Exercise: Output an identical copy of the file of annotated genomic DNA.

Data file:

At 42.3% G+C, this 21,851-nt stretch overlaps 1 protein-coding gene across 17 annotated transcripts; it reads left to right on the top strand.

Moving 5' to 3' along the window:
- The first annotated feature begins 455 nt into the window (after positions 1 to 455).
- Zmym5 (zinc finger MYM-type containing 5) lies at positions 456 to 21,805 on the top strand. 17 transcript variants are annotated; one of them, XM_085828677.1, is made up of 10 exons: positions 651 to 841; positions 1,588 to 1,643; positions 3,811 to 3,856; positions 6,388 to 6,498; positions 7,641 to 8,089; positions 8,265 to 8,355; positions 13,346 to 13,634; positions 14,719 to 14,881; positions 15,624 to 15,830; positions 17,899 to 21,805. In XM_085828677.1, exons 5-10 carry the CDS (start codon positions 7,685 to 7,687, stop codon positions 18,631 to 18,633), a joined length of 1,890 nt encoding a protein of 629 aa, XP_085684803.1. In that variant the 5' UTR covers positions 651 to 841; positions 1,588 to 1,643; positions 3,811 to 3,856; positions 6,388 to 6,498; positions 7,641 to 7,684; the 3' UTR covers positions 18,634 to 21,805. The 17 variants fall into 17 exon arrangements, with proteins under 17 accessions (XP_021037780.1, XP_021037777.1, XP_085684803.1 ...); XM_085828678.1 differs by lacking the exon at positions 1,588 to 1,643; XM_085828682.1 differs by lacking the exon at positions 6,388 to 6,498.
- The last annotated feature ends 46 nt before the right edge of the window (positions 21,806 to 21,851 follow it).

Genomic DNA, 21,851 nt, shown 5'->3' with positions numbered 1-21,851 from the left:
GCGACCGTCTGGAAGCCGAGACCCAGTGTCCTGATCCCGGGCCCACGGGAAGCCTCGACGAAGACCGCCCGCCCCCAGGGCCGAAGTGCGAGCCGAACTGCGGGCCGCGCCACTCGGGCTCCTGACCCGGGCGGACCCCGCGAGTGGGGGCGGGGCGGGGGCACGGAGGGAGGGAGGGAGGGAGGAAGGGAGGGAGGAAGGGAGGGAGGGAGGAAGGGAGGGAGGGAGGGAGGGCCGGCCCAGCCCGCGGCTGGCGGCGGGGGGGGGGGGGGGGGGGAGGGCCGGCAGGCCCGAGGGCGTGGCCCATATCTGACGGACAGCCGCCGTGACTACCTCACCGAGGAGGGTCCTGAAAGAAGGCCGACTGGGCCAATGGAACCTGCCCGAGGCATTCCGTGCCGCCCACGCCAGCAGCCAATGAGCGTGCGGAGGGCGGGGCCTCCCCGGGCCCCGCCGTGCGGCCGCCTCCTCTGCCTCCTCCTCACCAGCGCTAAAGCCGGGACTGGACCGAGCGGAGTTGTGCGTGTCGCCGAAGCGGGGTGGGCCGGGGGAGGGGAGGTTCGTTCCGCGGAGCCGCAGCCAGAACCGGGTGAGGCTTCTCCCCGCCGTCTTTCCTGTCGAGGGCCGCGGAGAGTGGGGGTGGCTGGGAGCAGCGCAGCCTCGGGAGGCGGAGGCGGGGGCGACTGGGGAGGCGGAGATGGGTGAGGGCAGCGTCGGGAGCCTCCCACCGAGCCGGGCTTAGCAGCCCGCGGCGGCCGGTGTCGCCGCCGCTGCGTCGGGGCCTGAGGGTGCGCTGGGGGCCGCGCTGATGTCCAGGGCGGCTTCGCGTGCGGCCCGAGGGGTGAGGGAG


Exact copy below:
At 42.3% G+C, this 21,851-nt stretch overlaps 1 protein-coding gene across 17 annotated transcripts; it reads left to right on the top strand.

Moving 5' to 3' along the window:
- The first annotated feature begins 455 nt into the window (after positions 1 to 455).
- Zmym5 (zinc finger MYM-type containing 5) lies at positions 456 to 21,805 on the top strand. 17 transcript variants are annotated; one of them, XM_085828677.1, is made up of 10 exons: positions 651 to 841; positions 1,588 to 1,643; positions 3,811 to 3,856; positions 6,388 to 6,498; positions 7,641 to 8,089; positions 8,265 to 8,355; positions 13,346 to 13,634; positions 14,719 to 14,881; positions 15,624 to 15,830; positions 17,899 to 21,805. In XM_085828677.1, exons 5-10 carry the CDS (start codon positions 7,685 to 7,687, stop codon positions 18,631 to 18,633), a joined length of 1,890 nt encoding a protein of 629 aa, XP_085684803.1. In that variant the 5' UTR covers positions 651 to 841; positions 1,588 to 1,643; positions 3,811 to 3,856; positions 6,388 to 6,498; positions 7,641 to 7,684; the 3' UTR covers positions 18,634 to 21,805. The 17 variants fall into 17 exon arrangements, with proteins under 17 accessions (XP_021037780.1, XP_021037777.1, XP_085684803.1 ...); XM_085828678.1 differs by lacking the exon at positions 1,588 to 1,643; XM_085828682.1 differs by lacking the exon at positions 6,388 to 6,498.
- The last annotated feature ends 46 nt before the right edge of the window (positions 21,806 to 21,851 follow it).

Genomic DNA, 21,851 nt, shown 5'->3' with positions numbered 1-21,851 from the left:
GCGACCGTCTGGAAGCCGAGACCCAGTGTCCTGATCCCGGGCCCACGGGAAGCCTCGACGAAGACCGCCCGCCCCCAGGGCCGAAGTGCGAGCCGAACTGCGGGCCGCGCCACTCGGGCTCCTGACCCGGGCGGACCCCGCGAGTGGGGGCGGGGCGGGGGCACGGAGGGAGGGAGGGAGGGAGGAAGGGAGGGAGGAAGGGAGGGAGGGAGGAAGGGAGGGAGGGAGGGAGGGCCGGCCCAGCCCGCGGCTGGCGGCGGGGGGGGGGGGGGGGGGGAGGGCCGGCAGGCCCGAGGGCGTGGCCCATATCTGACGGACAGCCGCCGTGACTACCTCACCGAGGAGGGTCCTGAAAGAAGGCCGACTGGGCCAATGGAACCTGCCCGAGGCATTCCGTGCCGCCCACGCCAGCAGCCAATGAGCGTGCGGAGGGCGGGGCCTCCCCGGGCCCCGCCGTGCGGCCGCCTCCTCTGCCTCCTCCTCACCAGCGCTAAAGCCGGGACTGGACCGAGCGGAGTTGTGCGTGTCGCCGAAGCGGGGTGGGCCGGGGGAGGGGAGGTTCGTTCCGCGGAGCCGCAGCCAGAACCGGGTGAGGCTTCTCCCCGCCGTCTTTCCTGTCGAGGGCCGCGGAGAGTGGGGGTGGCTGGGAGCAGCGCAGCCTCGGGAGGCGGAGGCGGGGGCGACTGGGGAGGCGGAGATGGGTGAGGGCAGCGTCGGGAGCCTCCCACCGAGCCGGGCTTAGCAGCCCGCGGCGGCCGGTGTCGCCGCCGCTGCGTCGGGGCCTGAGGGTGCGCTGGGGGCCGCGCTGATGTCCAGGGCGGCTTCGCGTGCGGCCCGAGGGGTGAGGGAG